The workshop will therefore begin with an interactive exploration of participants’ ethics, followed by foundation in some Native readings on the environment and an excerpt from Peter Brown’s work, which I’ve set up for reading and discussion. The workshop then moves onto the “shared activity” of story telling. Finally, the workshop will move toward forging right relationships through meaningful action, and a hopeful continuation of the alliances formed in this setting.
Workshop: The Groundings of a Commonwealth
Introduction (10 minutes)
Round robin of introductions, with some sort of icebreaker question related to narratives or to the land. (E.g.: “If you were any character from a story/any natural formation, who/what would you be?”)
Brief discussion of the focus and purposes of the workshop.
- Focus: Through grounding in some Native ethics and stories, focus on how the exploration of storytelling can reveal and build an ethics of right relationships with land and the environment.
- Encounter various genres of texts—or, different kinds of storytelling—regarding right relationships with environment;
- Engage with these texts both critically and creatively (diffractively and intra-actively) through discussion and activities;
- Reveal and create ethics of relationships to the environment through the analysis and production of stories;
- Discuss how ethics of environment can be translated into action, and work on the development of such a project.
- Questions/calls for revision
Ethics and Stories (20 minutes)
- Articulate existing systems of ethics or tenets of morality among participants;
- Examine the origins of our moral beliefs, and places of ambiguity or change;
- Recognize the points of divergence and convergence between different individuals’ moral tenets.
Activity: Private Ethics, Public Ethics
The group facilitator will bring a large sheet of blank paper to the front of the room, where it is in plain view of all participants. The facilitator will ask questions that link private moral systems to the larger cultural institutions of which we are all a part:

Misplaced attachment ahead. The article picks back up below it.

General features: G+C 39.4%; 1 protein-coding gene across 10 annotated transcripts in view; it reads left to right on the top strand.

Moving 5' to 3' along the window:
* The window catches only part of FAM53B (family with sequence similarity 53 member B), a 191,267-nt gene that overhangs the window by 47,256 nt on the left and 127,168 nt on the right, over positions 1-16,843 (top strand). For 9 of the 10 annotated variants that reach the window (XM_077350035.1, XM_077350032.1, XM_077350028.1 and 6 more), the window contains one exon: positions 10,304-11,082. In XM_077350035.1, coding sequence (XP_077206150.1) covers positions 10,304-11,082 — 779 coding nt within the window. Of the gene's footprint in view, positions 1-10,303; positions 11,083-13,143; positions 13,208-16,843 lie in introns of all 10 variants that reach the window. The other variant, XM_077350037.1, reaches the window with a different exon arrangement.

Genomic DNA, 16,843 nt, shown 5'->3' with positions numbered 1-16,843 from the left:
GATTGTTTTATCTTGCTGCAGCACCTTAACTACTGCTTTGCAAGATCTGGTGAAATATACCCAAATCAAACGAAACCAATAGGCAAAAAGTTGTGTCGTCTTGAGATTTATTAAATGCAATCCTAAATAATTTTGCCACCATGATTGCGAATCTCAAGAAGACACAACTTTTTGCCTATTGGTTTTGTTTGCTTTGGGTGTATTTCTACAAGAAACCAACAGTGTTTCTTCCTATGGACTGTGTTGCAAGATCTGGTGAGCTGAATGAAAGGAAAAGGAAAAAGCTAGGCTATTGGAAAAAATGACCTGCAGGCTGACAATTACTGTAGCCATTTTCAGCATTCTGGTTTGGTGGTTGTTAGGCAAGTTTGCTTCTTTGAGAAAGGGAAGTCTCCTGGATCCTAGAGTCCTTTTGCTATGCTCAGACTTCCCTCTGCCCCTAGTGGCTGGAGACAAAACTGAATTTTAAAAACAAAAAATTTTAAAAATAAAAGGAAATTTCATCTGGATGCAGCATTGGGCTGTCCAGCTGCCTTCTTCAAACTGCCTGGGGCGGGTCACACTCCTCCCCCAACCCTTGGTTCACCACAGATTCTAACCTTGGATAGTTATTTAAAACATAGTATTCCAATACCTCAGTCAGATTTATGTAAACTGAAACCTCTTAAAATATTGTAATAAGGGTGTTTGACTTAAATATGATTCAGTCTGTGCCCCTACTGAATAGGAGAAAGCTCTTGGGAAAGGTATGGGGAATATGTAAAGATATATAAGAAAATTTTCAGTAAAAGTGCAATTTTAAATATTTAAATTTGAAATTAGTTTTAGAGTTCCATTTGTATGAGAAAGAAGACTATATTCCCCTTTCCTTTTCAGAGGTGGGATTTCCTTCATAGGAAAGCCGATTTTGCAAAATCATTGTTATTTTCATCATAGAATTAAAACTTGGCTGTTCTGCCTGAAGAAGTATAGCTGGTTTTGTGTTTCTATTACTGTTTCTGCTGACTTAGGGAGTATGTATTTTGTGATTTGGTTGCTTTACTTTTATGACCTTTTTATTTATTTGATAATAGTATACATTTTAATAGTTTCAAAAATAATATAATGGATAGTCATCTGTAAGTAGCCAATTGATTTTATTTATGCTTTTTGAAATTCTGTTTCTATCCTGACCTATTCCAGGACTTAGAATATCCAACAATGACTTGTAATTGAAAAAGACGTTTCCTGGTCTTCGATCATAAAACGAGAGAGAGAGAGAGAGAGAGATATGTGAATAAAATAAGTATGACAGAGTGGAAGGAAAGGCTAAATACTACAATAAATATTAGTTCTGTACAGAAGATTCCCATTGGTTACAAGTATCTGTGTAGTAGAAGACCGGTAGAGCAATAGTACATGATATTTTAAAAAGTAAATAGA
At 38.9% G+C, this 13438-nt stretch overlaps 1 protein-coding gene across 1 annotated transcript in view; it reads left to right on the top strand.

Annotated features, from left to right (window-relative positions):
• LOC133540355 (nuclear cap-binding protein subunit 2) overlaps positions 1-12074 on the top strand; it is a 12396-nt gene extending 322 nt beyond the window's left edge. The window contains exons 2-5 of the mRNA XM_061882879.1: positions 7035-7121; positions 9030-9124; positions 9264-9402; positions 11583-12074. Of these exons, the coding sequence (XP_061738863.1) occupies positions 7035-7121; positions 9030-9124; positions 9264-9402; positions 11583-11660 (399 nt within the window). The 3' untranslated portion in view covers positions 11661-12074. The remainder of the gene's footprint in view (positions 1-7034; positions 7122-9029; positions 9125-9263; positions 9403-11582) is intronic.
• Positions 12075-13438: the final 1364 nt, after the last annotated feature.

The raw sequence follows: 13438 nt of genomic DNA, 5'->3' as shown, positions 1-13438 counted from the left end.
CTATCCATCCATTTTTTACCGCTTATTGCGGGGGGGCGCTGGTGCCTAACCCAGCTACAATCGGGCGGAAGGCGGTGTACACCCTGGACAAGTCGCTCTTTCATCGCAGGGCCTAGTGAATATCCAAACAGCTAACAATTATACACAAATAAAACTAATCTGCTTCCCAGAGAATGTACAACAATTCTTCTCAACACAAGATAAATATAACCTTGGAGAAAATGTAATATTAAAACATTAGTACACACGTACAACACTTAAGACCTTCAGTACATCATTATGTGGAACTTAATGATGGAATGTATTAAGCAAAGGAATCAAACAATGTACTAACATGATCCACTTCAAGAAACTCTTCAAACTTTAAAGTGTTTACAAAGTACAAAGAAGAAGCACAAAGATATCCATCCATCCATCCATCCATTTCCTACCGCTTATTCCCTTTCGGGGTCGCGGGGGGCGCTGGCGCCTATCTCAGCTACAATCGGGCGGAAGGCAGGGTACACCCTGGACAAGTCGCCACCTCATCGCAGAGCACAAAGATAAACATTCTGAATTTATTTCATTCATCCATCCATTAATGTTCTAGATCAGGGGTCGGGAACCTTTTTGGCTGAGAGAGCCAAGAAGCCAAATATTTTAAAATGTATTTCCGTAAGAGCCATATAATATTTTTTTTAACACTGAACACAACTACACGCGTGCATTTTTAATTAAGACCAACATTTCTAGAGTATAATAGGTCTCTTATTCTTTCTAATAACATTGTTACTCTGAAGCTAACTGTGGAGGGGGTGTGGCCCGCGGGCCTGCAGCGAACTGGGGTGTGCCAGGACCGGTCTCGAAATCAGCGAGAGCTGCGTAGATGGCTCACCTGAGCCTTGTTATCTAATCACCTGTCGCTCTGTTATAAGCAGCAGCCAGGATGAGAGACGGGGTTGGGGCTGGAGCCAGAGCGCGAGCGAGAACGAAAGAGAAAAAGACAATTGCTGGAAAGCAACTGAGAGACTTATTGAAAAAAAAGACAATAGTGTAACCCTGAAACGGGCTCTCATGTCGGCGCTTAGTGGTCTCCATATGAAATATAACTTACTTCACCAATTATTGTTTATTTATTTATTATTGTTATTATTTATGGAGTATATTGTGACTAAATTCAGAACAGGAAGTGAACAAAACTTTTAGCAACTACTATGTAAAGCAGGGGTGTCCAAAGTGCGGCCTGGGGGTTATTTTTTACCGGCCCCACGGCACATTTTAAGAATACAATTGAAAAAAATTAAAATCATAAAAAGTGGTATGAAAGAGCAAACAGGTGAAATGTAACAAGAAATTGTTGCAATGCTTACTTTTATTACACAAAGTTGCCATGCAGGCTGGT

- What were some of the first rules you were taught as a child, either by instruction or by example?
- Share out loud with rest of group.
- What were some of the first stories you were told as a child? Who told you these stories, and why?
- Share out loud with rest of group.
- What guidelines for living and for interacting do you now have for yourself? What are some of the tenets of your ethics system? What guidelines have you assumed for interacting with land and the environment?
- The participants will write down their responses in bullet form on a single large sheet of paper, for the creation of an ethics that is collaborative by juxtaposition.
- Discuss similarities and differences between and among different moral tenets.
Readings and Discussion (50 minutes)
- Identify the environmental ethics in the following pieces;
- Recognize the different ways through which ethics can be communicated and reinterpreted.
Participants will each be given a copy of the following four readings: Winona LaDuke’s speech “Honor the Earth,” two poems from Paula Gunn Allen’s America the Beautiful, and an excerpt from Peter Brown’s book, Right Relationships: Building a Whole Earth Economy. Twenty-five minutes will be allotted to these readings.
Following this reading period, the workshop will be open for another 25 minutes to discussion of themes within and among the texts. Since the full readings are available only through our password protected file, I’ve provided what I consider to be meaningful excerpts from these texts below. Beneath these excerpts are questions that can be used to guide readings or conversation.
[Winona LaDuke is a Native American and environmental activist. This speech, delivered at Westeimer Peace Symposium in 1999, explores the connections between her traditional Ojibwe teachings and the need for American environmental consciousness and action.]
Points of interest that can be used to shape discussion:
- “Much of our literature, until recently, was in anthropology. Our stories that we hold most sacred to us are viewed as folkloric, as things that are of interest, perhaps, but not as having that wellspring of teachings that would guide a culture.” (173)
- What is the difference between folklore and teaching? What are the implications of each toward creating ethics, or “guiding a culture’?
- “’There are two paths ahead of you.’ One path, they say, is a well-worn path but they say that it is scorched. That’s what those old people say, that it is a scorched path. And the other path is green, that’s what they say. They say that now is the time of choice.” (175)